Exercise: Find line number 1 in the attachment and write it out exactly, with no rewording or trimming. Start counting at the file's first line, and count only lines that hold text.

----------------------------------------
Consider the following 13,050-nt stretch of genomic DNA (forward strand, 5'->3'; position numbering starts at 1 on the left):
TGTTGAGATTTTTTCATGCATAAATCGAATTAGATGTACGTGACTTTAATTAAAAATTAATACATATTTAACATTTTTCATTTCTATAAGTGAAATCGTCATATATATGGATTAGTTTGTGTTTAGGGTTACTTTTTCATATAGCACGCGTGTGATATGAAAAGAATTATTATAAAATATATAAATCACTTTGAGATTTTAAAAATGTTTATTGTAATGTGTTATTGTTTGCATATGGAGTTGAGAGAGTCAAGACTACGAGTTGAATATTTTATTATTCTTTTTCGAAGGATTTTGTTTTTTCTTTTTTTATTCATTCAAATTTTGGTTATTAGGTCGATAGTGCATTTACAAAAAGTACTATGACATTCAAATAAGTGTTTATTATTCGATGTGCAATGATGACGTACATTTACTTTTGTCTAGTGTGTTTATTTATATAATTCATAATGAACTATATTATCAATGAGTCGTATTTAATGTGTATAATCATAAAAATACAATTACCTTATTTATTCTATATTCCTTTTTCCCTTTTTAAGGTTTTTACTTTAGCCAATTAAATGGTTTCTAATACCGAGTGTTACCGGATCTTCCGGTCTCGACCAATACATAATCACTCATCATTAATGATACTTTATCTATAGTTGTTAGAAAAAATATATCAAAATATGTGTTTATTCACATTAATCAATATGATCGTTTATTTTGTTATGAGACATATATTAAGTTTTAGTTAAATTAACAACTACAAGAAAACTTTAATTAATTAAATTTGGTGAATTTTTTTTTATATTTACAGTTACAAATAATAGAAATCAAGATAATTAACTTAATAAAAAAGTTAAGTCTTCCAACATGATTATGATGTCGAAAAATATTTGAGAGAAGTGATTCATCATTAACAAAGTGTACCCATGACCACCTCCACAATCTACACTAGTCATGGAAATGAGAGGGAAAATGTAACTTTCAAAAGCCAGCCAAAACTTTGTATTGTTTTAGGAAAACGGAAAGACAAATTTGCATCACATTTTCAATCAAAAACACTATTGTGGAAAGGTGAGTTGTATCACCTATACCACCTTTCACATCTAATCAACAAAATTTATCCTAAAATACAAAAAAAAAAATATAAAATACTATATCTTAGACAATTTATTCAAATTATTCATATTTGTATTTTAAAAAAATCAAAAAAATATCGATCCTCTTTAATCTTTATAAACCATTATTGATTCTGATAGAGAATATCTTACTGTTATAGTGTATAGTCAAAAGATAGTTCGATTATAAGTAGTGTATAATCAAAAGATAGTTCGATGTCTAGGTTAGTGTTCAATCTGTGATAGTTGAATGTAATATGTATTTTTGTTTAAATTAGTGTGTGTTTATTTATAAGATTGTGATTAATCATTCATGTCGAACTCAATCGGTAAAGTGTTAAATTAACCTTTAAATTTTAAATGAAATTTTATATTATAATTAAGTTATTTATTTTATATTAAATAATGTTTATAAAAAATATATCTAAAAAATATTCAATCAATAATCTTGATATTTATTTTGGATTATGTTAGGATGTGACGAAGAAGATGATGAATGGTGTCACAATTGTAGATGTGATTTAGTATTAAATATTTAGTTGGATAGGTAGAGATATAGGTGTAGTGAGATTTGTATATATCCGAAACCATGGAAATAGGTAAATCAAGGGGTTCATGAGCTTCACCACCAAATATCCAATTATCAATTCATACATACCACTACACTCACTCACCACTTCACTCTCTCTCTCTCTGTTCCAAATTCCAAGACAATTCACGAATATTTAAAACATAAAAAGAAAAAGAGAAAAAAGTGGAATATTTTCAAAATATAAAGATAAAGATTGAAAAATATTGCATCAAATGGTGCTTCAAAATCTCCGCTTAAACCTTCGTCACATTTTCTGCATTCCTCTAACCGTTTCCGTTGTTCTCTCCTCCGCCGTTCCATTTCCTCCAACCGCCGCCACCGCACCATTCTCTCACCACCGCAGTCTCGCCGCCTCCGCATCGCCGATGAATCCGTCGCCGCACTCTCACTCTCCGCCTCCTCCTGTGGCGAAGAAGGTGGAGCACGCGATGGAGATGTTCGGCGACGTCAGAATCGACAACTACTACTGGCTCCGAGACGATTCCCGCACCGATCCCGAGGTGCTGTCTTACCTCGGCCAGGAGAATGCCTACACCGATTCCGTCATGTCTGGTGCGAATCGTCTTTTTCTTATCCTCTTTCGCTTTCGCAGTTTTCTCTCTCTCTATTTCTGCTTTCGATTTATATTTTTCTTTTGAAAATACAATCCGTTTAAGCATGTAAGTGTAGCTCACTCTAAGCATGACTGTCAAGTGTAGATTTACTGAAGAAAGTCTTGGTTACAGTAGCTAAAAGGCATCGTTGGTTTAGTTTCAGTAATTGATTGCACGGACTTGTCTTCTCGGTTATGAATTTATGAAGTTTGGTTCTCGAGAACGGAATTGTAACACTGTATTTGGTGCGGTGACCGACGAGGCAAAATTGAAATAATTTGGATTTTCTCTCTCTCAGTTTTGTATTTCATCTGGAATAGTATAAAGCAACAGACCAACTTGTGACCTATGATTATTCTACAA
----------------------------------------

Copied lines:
Consider the following 13,050-nt stretch of genomic DNA (forward strand, 5'->3'; position numbering starts at 1 on the left):